Human Centricity in the Relationship Between Explainability and Trust in AI

By on March 20th, 2024 in Articles, Artificial Intelligence (AI), Editorial & Opinion, Human Impacts, Magazine Articles, Social Implications of Technology, Societal Impact

Zahra Atf and Peter R. Lewis

Artificial Intelligence (AI) is now applied in various contexts, from casual uses like entertainment and smart homes to critical decisions such as determining medical priorities, drug recommendations, humanitarian aid planning, satellite schedules, privacy, and detecting malicious software. There has been significant research into the societal impacts of algorithmic decision-making. For instance, studies on consumer preferences in user-centered explainable AI (XAI) found that AI is becoming an integral part of our daily experiences, with its influence expected to surge [1]. Researchers have also shed light on racial prejudices in algorithm-based bail decisions, probed the possibility of biases in AI-driven recruitment systems, and detected gender bias in online ads [2].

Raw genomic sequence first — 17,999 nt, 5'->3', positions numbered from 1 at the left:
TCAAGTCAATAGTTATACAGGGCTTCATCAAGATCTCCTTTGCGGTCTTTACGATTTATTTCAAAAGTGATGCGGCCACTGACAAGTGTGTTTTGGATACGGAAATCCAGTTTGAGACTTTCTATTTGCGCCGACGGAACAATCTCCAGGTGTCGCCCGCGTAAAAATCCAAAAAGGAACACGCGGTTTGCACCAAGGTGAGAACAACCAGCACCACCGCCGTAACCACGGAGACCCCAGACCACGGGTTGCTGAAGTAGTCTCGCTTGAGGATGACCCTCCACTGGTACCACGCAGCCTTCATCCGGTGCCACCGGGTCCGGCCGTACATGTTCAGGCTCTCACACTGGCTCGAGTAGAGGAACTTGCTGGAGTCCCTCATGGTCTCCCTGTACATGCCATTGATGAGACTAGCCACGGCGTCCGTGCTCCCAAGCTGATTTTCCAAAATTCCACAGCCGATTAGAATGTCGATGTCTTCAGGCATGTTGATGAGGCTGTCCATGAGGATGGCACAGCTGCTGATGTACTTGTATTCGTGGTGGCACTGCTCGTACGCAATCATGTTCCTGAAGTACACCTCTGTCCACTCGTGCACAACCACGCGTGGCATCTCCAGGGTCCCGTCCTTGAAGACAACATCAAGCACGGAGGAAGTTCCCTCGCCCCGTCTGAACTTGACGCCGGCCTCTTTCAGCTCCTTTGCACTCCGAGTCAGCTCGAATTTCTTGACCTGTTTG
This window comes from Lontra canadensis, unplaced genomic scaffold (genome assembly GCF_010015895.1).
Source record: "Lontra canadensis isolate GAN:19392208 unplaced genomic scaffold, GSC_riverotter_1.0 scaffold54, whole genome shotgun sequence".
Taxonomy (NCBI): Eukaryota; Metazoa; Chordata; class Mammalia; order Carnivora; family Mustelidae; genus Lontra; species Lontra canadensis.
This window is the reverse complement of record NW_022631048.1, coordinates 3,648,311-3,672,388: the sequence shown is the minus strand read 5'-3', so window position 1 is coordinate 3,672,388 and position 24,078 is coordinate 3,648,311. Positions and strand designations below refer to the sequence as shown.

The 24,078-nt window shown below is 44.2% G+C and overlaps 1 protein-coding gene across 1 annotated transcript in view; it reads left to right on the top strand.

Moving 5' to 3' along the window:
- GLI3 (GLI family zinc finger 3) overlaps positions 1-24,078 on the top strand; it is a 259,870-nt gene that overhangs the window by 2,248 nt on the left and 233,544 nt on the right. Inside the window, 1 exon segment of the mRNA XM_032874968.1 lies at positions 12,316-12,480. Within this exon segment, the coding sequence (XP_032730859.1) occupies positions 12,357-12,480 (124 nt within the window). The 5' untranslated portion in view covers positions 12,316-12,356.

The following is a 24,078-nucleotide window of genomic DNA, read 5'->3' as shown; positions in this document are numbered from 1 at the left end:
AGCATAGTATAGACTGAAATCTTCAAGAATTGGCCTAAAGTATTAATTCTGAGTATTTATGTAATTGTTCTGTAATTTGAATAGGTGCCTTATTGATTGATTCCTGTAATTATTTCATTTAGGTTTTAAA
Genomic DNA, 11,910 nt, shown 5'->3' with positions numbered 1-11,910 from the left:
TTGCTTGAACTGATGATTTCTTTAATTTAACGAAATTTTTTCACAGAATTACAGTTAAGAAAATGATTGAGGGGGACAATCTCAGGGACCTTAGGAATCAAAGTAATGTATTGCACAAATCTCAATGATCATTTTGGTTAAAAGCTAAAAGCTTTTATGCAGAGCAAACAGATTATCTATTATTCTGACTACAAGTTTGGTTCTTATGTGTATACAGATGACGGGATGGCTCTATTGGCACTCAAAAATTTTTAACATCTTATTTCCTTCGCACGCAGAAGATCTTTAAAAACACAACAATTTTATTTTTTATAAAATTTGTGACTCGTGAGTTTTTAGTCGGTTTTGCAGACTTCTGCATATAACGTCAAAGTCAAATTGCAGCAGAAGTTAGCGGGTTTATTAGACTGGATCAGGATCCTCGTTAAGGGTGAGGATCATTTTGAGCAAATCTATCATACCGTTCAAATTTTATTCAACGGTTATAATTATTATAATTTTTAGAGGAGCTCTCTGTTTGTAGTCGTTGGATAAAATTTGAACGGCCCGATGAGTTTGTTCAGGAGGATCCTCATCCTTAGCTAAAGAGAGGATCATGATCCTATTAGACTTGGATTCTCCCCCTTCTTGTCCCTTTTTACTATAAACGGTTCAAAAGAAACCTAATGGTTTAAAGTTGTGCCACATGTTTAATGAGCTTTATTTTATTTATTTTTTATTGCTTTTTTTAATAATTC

According to the European Commission’s Ethical Guidelines, AI technologies should enhance human capabilities, enabling them to make enlightened choices and uphold their basic rights. In fact, the European Union data protection law encompasses a provision for a right to explanation [3].

The term “explainability” is a multifaceted concept within the realm of computer science. In essence, it encompasses various aspects and capacities of a system to effectively convey its internal processes, decision-making, capabilities, and constraints to its users. Providing explanations can notably enhance initial trust, especially when trust is measured as a multidimensional concept that includes aspects such as competence, benevolence, integrity, intention to return, and perceived transparency [4].